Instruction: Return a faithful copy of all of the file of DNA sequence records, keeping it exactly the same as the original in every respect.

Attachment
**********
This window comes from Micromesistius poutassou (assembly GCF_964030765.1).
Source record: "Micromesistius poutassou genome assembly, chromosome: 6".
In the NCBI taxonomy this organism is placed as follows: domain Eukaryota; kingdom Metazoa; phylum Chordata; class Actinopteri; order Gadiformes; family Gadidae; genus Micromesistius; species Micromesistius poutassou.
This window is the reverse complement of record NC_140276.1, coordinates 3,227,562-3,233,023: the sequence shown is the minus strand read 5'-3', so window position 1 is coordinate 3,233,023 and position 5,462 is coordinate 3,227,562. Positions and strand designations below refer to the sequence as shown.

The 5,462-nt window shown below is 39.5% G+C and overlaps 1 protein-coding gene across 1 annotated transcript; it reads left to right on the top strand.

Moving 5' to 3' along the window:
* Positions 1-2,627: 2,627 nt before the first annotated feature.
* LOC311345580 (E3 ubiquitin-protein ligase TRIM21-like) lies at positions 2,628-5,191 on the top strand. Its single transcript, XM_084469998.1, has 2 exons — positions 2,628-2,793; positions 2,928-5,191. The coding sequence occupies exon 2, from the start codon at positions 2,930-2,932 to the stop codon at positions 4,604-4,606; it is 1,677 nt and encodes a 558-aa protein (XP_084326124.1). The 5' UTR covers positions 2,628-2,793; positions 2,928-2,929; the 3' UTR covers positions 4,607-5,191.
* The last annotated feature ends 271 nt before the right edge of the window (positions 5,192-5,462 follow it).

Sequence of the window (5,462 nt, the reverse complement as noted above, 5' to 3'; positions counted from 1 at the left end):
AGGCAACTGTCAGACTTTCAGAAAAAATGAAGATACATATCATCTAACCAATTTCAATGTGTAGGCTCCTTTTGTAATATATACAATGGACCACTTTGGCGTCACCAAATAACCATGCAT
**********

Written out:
This window comes from Micromesistius poutassou (assembly GCF_964030765.1).
Source record: "Micromesistius poutassou genome assembly, chromosome: 6".
In the NCBI taxonomy this organism is placed as follows: domain Eukaryota; kingdom Metazoa; phylum Chordata; class Actinopteri; order Gadiformes; family Gadidae; genus Micromesistius; species Micromesistius poutassou.
This window is the reverse complement of record NC_140276.1, coordinates 3,227,562-3,233,023: the sequence shown is the minus strand read 5'-3', so window position 1 is coordinate 3,233,023 and position 5,462 is coordinate 3,227,562. Positions and strand designations below refer to the sequence as shown.

The 5,462-nt window shown below is 39.5% G+C and overlaps 1 protein-coding gene across 1 annotated transcript; it reads left to right on the top strand.

Moving 5' to 3' along the window:
* Positions 1-2,627: 2,627 nt before the first annotated feature.
* LOC311345580 (E3 ubiquitin-protein ligase TRIM21-like) lies at positions 2,628-5,191 on the top strand. Its single transcript, XM_084469998.1, has 2 exons — positions 2,628-2,793; positions 2,928-5,191. The coding sequence occupies exon 2, from the start codon at positions 2,930-2,932 to the stop codon at positions 4,604-4,606; it is 1,677 nt and encodes a 558-aa protein (XP_084326124.1). The 5' UTR covers positions 2,628-2,793; positions 2,928-2,929; the 3' UTR covers positions 4,607-5,191.
* The last annotated feature ends 271 nt before the right edge of the window (positions 5,192-5,462 follow it).

Sequence of the window (5,462 nt, the reverse complement as noted above, 5' to 3'; positions counted from 1 at the left end):
AGGCAACTGTCAGACTTTCAGAAAAAATGAAGATACATATCATCTAACCAATTTCAATGTGTAGGCTCCTTTTGTAATATATACAATGGACCACTTTGGCGTCACCAAATAACCATGCAT